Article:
Enhertu Bests Standard of Care in Potentially Preventing Disease Progression, Death in Previously Treated HER2-Positive Metastatic Breast Cancer

Certain patients with metastatic breast cancer may benefit from Enhertu compared with standard of care with Kadcyla despite higher rates of side effects including lung inflammation and interstitial lung disease.

Treatment with Enhertu (trastuzumab deruxtecan) reduced the risk for disease progression or death compared with Kadcyla (trastuzumab emtansine) in patients with HER2-positive metastatic breast cancer who were previously treated with trastuzumab and a taxane, according to recent study results.

“(Enhertu) is an effective new treatment for patients with HER2-positive metastatic breast cancer who have been previously treated with trastuzumab and a taxane, as well as with pertuzumab (Perjeta) when available,” Dr. Javier Cortes Castan, head of the breast cancer program at Vall d’Hebron University Hospital in Barcelona, Spain, and colleagues wrote in the study published in The New England Journal of Medicine.

Findings from the DESTINY-Breast03 trial also demonstrated that patients treated with Enhertu were more likely to have side effects including interstitial lung disease and pneumonitis (lung inflammation).

“Most of the drug-related (side effects) of interstitial lung disease or pneumonitis in this trial were of grade 1 (mild) or 2 (moderate), with only two events reported as grade 3 (severe),” the researchers wrote.

In this phase 3 trial, researchers analyzed data from 524 patients with HER2-positive metastatic breast cancer who were previously treated with trastuzumab and a taxane. These patients were assigned either Enhertu (261 patients) or Kadcyla (263 patients). Of note, Kadcyla is currently the standard treatment for this particular patient population.

Researchers assessed several factors throughout this trial including progression-free survival (the time during and after treatment when a patient lives with cancer without disease spread), overall survival (the time when a patient with cancer is still alive), objective response (a measurable response to treatment) and safety.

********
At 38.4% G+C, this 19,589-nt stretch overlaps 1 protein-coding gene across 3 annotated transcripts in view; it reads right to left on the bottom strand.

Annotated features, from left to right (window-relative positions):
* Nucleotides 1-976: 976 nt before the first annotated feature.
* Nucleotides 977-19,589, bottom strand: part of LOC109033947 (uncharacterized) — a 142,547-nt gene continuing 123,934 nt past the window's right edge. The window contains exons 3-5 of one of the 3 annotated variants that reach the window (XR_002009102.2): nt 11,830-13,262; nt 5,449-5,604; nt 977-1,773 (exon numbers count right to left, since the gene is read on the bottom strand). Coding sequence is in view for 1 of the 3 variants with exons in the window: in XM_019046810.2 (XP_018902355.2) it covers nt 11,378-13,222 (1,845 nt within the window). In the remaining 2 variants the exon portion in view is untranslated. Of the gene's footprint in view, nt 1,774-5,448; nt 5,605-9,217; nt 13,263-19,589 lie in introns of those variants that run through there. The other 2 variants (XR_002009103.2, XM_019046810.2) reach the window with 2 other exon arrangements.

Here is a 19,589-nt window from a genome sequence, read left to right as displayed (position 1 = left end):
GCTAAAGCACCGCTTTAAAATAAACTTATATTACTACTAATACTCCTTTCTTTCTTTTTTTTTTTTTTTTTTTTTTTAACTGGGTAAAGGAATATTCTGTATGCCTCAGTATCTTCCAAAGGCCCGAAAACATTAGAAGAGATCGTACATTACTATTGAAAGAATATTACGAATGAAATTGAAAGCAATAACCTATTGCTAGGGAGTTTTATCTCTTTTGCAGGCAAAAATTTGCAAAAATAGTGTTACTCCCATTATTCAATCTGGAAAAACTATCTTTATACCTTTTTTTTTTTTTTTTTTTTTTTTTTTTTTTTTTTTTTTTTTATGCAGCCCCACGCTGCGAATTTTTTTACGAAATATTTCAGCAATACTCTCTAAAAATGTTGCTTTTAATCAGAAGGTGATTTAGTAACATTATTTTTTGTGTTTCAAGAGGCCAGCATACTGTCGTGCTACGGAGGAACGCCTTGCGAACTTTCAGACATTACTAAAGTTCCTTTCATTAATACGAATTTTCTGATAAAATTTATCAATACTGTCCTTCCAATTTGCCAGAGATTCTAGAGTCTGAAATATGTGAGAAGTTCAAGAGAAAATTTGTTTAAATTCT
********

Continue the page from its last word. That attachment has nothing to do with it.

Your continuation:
At 12 months, more patients treated with Enhertu were alive without disease progression compared with those treated with Kadcyla (75.8% versus 34.1%). When disease progression was taken out of consideration, 94.1% of patients in the Enhertu group were alive at 12 months compared with 85.9% of those in the Kadcyla group.

“Across all the evaluations of progression-free survival (central review, investigator review and subgroup analysis), the hazard ratios indicate a reduction of approximately 70% in the risk of disease progression or death with (Enhertu) as compared with (Kadcyla),” the researchers wrote.

Researchers observed an overall response to treatment, which pertains to the percentage of patients with a partial or complete response to a particular treatment), in 79.7% of patients assigned Enhertu versus 34.2% of those assigned Kadcyla.

Side effects of any severity related to a particular drug occurred in 98.1% of patients in the Enhertu group and 86.6% of those in the Kadcyla group. In addition, side effects associated to an assigned drug that was considered severe or life-threatening occurred in 45.1% of patients treated with Enhertu and 39.8% of those treated with Kadcyla. Although more patients assigned Enhertu had interstitial lung disease or pneumonitis from treatment compared with those assigned Kadcyla (10.5% versus 1.9%), none of these events were considered life-threatening or fatal.

“The incidence of interstitial lung disease and pneumonitis was numerically lower in the current trial than in other clinical trials of (Enhertu),” the study authors wrote. “This difference in results may be explained by the fact that the patients in this trial received an earlier line of therapy and the fact that there is increased recognition of these (side effects).”

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